Supreme Court to hear fisherman’s case

WASHINGTON — The Supreme Court has agreed to hear a fish story. The case involves the use of a federal law originally aimed at the accounting industry, but which ensnared a fisherman convicted of getting rid of three small red grouper.

The justices said Monday they will review the conviction of commercial fishing boat captain John Yates of Florida. Yates was convicted of destroying evidence: three fish that were under the 20-inch minimum legal size for red grouper caught in the Gulf of Mexico.

The legal issue is that the government used part of the law Congress passed in 2002 in response to the Enron scandal and abuses in the accounting industry. Yates says the law’s anti-shredding provision is intended to prevent the destruction of financial records. The Obama administration said it targets “tangible objects,” including fish.

More in Local News

Mom gives her $25,000 windfall to Marysville high schools

Among the beneficiaries is the drama club, which gets much-needed audio equipment.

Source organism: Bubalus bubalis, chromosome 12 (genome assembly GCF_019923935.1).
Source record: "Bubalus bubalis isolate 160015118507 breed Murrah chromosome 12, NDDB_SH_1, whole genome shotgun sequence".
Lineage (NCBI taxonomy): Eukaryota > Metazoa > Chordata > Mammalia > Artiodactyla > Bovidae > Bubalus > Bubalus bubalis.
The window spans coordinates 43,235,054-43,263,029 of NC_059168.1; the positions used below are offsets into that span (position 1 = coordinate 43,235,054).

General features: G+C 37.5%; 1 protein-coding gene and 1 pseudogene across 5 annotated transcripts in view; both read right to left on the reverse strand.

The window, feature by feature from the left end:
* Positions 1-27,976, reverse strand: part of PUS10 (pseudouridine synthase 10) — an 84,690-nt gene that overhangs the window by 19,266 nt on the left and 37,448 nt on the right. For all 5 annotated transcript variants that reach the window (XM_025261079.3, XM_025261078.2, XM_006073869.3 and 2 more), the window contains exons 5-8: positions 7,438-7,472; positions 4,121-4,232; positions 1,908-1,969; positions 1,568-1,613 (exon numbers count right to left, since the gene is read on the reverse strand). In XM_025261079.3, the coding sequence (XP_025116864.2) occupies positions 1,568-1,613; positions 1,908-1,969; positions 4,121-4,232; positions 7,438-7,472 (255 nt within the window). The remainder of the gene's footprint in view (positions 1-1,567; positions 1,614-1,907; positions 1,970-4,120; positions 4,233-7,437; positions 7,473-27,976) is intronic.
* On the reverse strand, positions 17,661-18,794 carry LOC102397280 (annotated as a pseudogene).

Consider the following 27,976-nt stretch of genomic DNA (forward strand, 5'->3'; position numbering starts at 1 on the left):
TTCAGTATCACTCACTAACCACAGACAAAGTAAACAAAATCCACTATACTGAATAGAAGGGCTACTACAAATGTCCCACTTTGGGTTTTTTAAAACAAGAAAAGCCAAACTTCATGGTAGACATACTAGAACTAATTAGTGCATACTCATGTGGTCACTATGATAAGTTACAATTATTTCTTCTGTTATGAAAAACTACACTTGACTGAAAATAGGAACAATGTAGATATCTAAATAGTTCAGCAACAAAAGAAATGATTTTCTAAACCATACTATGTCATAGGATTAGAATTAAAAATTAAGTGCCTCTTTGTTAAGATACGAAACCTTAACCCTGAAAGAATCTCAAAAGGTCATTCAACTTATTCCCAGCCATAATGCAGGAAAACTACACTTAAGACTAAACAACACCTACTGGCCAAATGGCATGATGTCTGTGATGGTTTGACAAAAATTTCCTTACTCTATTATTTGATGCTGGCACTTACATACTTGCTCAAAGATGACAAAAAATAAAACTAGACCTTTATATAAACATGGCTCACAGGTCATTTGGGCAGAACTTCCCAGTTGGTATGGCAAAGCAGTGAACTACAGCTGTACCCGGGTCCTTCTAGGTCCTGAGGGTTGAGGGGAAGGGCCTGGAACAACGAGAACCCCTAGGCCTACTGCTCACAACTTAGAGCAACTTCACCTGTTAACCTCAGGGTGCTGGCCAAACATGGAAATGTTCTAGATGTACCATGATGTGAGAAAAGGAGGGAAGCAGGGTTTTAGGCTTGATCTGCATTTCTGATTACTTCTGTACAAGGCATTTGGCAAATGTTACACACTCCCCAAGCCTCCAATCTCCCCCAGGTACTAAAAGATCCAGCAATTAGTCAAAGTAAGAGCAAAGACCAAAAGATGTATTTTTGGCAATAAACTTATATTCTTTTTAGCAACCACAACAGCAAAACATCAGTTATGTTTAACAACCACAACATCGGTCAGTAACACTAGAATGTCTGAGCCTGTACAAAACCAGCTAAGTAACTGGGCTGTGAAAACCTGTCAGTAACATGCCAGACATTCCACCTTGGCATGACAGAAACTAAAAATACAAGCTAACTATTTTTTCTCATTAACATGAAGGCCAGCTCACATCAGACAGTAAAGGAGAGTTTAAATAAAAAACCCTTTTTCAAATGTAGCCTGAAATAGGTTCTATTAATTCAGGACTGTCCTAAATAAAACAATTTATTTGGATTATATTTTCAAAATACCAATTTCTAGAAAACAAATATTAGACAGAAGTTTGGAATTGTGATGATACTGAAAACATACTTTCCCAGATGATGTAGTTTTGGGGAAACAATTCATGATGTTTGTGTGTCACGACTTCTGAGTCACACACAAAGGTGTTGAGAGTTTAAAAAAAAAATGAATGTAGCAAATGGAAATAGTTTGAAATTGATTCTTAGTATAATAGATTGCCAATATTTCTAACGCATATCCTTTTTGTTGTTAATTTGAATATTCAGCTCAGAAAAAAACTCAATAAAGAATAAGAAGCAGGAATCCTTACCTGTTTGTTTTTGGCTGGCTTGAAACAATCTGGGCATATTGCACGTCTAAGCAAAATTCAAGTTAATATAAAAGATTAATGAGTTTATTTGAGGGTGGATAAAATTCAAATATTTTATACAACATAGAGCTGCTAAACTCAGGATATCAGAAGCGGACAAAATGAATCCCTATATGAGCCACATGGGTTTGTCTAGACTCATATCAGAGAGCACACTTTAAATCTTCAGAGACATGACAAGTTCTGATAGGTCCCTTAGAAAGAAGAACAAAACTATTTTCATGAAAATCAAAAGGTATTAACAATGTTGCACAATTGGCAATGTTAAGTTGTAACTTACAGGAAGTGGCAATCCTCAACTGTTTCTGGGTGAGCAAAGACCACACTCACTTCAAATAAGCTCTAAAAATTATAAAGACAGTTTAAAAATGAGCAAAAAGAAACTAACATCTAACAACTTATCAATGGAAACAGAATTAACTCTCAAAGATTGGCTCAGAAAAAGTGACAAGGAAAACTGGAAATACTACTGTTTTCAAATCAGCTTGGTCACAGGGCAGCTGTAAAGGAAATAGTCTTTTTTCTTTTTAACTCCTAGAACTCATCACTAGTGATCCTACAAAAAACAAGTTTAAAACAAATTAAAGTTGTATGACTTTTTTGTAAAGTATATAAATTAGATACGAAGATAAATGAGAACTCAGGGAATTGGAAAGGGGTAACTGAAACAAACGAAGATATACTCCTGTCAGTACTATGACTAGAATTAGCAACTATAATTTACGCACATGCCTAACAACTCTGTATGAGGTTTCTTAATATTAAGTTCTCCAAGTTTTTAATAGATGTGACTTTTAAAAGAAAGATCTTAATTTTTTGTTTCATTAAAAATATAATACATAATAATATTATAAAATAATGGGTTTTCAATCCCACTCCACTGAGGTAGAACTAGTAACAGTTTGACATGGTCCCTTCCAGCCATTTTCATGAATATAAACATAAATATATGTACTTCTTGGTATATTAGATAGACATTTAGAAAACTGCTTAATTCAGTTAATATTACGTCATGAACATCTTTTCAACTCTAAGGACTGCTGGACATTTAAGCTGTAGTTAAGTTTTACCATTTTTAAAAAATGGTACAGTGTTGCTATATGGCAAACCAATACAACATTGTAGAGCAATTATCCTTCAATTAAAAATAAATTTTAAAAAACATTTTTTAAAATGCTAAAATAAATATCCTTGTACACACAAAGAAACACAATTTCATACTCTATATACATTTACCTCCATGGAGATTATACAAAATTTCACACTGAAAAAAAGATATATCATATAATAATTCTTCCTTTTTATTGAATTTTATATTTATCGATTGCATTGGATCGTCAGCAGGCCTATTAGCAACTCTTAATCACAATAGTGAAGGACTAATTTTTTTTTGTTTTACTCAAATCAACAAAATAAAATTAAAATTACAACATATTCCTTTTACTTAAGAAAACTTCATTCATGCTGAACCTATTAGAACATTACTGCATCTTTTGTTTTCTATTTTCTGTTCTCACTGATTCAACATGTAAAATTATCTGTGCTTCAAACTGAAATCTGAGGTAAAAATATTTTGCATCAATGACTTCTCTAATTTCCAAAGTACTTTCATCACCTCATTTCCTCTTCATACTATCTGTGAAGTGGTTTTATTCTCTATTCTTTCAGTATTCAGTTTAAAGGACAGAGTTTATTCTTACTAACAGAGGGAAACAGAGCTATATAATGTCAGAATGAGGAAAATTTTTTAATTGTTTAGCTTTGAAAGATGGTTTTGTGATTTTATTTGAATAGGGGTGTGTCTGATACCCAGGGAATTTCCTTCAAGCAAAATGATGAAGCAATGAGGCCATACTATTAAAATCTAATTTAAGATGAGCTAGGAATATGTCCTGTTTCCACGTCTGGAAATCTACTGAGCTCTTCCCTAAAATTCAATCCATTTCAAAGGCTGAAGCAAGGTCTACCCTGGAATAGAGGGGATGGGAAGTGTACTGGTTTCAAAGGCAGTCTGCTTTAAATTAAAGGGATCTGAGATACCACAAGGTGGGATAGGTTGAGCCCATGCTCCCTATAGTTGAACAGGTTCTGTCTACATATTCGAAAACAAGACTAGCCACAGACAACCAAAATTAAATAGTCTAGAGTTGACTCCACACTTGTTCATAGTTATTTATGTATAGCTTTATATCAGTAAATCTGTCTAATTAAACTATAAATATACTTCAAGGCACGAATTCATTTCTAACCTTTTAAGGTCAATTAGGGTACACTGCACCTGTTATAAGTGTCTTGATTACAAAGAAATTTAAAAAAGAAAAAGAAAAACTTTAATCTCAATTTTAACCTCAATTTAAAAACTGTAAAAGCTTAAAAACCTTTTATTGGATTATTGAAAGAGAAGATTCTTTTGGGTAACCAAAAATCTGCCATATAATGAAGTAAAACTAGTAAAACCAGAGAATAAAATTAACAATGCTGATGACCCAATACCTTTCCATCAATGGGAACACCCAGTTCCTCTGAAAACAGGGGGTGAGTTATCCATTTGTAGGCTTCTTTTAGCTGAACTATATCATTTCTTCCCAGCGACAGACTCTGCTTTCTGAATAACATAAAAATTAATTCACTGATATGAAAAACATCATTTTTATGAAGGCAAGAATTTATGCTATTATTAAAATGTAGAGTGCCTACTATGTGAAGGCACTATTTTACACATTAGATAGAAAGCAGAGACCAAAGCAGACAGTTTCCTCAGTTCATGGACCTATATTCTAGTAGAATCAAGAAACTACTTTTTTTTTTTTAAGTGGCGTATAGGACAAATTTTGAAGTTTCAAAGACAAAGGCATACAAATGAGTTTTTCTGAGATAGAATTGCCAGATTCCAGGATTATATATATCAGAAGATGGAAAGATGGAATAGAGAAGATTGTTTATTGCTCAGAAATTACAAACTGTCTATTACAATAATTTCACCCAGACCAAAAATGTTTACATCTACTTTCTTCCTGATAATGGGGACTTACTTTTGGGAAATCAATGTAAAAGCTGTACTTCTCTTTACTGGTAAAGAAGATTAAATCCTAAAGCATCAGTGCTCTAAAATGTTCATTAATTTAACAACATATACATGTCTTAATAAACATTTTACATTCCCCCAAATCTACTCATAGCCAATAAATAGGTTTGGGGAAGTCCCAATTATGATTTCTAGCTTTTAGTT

Why Republican legislators voted against a property tax cut

You’ll no doubt be hearing about it in campaign ads next fall.

Driver hospitalized after I-5 rollover crash near Arlington

A medical problem is believed to have caused the accident.

Man struck, killed by Everett Transit bus Friday night

He was in the roadway between 75th Street SE and Beverly Boulevard when he was hit, police said.

Sky Valley honors its own

Civic and nonprofit groups in Sultan, Gold Bar, Index and Skykomish gather to recognize volunteers.

Rotary Club of Everett honors outstanding seniors

The Rotary Club of Everett honored its February Students of the Month:… Continue reading

ORCA places third at Orca Bowl

A team from Everett Community College’s Ocean Research College Academy (ORCA) for… Continue reading

Edmonds man gets prison for Navy cadet program embezzlement

Michael Leighton, 49, also must pay over $75,000 in restitution.

New books donated to Edmonds schools highlight diversity

The Edmonds Diversity Commission donated children’s books to local elementary schools that… Continue reading

Most Read